Crude oil makes up the lion's share of commodities rumbling over railways traversing Genesee County. Ethanol is number two. And if a railcar carrying one of these highly volatile products derailed, it would not be good.
"Neither one of those things are really good products for us to see 100-car trains going through with 30,000 gallons on each one," said Tim Yaeger, county Emergency Services manager, who gave a review of his department Tuesday at the Public Service Committee.
"That's a lot of product going through. Bakken is down to one to two shipments a day; it was up to three, to four, even five at one time, but petroleum prices drive that."
(Bakken oil comes from a massive shale formation primarily in North Dakota, but it is also found in Montana and two Canadian provinces.)
And yet any rail disaster here now would likely be more ably dealt with than in the past.
There's a couple of reasons for that.
Firstly, the railroad operator, CSX, is more concentrated these days on public safety that in moving products swiftly. That's the sense Yaeger said he got from attending a CSX hazardous material outreach training program, which he lauded as "excellent."
"I can tell you that CSX really impressed me -- their commitment to safety, their commitment to communities," Yaeger said. "It used to be their number-one goal was to get the train moving again. Now it's really safety and making sure that the community is safe before they worry about moving trains again."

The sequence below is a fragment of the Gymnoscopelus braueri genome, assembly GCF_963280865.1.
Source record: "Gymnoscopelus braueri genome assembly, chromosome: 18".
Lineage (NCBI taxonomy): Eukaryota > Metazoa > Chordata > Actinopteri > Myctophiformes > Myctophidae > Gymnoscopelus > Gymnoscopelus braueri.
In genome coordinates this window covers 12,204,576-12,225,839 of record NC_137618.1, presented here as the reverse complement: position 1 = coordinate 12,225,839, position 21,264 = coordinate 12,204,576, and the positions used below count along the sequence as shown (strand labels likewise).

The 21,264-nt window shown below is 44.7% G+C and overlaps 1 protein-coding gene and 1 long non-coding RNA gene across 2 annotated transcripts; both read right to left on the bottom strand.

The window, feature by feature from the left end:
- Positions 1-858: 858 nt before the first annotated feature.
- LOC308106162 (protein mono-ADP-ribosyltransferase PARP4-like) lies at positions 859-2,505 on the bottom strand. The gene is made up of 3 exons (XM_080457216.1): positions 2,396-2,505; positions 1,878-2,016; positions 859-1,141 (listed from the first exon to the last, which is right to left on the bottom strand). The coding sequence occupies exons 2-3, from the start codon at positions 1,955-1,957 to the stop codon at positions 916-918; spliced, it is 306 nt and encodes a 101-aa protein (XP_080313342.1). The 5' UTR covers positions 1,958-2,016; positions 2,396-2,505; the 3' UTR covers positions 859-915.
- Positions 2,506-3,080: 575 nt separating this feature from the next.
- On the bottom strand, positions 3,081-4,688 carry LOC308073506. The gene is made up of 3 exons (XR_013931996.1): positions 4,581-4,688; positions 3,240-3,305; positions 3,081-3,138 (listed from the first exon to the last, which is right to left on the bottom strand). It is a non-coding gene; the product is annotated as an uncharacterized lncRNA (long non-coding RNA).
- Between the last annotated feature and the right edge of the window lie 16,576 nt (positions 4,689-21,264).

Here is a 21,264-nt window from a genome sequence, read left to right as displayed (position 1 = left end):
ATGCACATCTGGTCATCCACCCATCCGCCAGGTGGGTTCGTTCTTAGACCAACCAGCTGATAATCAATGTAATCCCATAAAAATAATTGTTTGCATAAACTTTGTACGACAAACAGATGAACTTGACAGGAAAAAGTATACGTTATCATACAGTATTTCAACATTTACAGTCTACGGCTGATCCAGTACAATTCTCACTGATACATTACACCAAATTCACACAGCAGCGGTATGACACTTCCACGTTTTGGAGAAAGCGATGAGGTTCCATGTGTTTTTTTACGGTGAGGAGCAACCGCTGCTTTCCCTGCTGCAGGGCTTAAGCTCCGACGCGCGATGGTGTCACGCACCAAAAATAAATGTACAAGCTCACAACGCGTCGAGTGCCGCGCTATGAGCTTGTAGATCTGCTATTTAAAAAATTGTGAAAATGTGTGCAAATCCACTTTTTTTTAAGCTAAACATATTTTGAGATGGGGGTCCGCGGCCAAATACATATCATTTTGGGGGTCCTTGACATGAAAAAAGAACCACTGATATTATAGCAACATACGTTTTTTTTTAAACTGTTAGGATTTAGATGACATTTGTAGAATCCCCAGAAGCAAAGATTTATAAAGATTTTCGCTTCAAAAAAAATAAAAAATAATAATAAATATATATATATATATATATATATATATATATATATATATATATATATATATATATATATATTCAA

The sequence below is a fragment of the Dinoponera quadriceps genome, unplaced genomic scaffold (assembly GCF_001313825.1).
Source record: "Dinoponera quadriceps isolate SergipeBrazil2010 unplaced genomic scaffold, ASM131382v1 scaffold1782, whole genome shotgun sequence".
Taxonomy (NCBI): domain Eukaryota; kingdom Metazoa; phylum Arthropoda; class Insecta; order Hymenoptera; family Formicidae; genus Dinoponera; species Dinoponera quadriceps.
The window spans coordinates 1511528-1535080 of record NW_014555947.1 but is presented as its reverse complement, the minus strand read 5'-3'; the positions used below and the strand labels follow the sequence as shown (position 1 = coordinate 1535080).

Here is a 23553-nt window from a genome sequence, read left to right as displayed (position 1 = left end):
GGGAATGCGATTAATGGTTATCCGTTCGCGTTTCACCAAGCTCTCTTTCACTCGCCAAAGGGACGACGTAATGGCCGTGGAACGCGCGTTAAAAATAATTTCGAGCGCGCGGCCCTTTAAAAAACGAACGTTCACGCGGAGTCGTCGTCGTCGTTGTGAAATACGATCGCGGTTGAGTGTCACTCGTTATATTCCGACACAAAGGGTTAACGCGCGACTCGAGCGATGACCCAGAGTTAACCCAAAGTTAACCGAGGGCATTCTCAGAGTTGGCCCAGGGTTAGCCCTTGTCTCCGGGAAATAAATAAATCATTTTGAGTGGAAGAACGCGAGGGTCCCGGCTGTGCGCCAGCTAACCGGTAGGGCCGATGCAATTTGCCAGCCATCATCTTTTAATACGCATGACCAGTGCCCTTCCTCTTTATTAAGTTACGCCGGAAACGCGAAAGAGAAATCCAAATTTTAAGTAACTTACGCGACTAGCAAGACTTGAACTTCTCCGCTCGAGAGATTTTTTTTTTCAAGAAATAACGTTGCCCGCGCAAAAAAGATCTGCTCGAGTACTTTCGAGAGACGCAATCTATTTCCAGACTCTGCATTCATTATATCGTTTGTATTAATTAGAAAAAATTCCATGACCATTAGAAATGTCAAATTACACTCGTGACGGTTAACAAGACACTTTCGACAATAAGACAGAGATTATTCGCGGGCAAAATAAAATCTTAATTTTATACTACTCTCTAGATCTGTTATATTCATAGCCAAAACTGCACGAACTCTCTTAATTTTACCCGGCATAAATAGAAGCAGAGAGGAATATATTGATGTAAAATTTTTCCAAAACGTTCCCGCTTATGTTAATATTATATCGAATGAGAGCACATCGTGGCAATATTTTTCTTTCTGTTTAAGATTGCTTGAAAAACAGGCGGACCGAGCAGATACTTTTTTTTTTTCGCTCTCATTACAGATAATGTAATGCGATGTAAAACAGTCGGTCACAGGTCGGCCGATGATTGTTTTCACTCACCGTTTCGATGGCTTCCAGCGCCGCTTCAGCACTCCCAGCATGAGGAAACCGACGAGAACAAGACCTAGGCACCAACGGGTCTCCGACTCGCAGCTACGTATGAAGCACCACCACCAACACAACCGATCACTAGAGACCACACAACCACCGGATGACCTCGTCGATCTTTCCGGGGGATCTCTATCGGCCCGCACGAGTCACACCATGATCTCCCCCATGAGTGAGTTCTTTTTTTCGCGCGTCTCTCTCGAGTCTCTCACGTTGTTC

The emphasis on beneficial PR is probably, at least partially, rooted in the call for industry-wide reform that followed the company's disastrous derailment accident in Lynchburg, Va., in May 2014 in which tankers carrying crude oil caught fire along with the James River.
At the time, a former chairman of the National Transportation Safety Board said it was a "wake-up call" for a slow, ineffectual federal rule-making process that failed to protect Amercians in a time when the amount of crude oil being moved by rail in the United States quadrupled in less that a decade.
"They've showed their weaknesses over the years," Yaeger acknowleged. "They show their ability now to respond better and integrate with the local communities as well. I was pleased."
Secondly, in conjunction with CSX training, representatives from the Department of Environmental Conservation traveled throughout the state in the spring developing emergency response plans for the entire rail system in the State of New York, working with local officials in each county.
"Basically, they come in and look at hazards within that area -- with about a five-mile buffer on either side of the tracks -- and find out what type of infrastructure is in the area -- schools, hospitals, things like that in the community -- and then identify the resources that we need to respond to that area," Yaeger explained to the committee.
In his CSX disaster training, Yaeger said he learned that "the entire heat signature goes up, not outward. So our concern, the fire service concern, is that we can't get near it because the amount of BTUs that come off the material is difficult. We have to basically wait for it to burn down.
"Luckily, 'the whip' -- its path -- is not that long. If we have a spill or a movement downhill or into a waterway ... it's a bad event, (but) it's really impressive to see what happens when that catches fire and we have multiple products. The actual damage is about 500 to 1,000 feet, so although it looks terrible, it's not that bad and that heat is going straight up."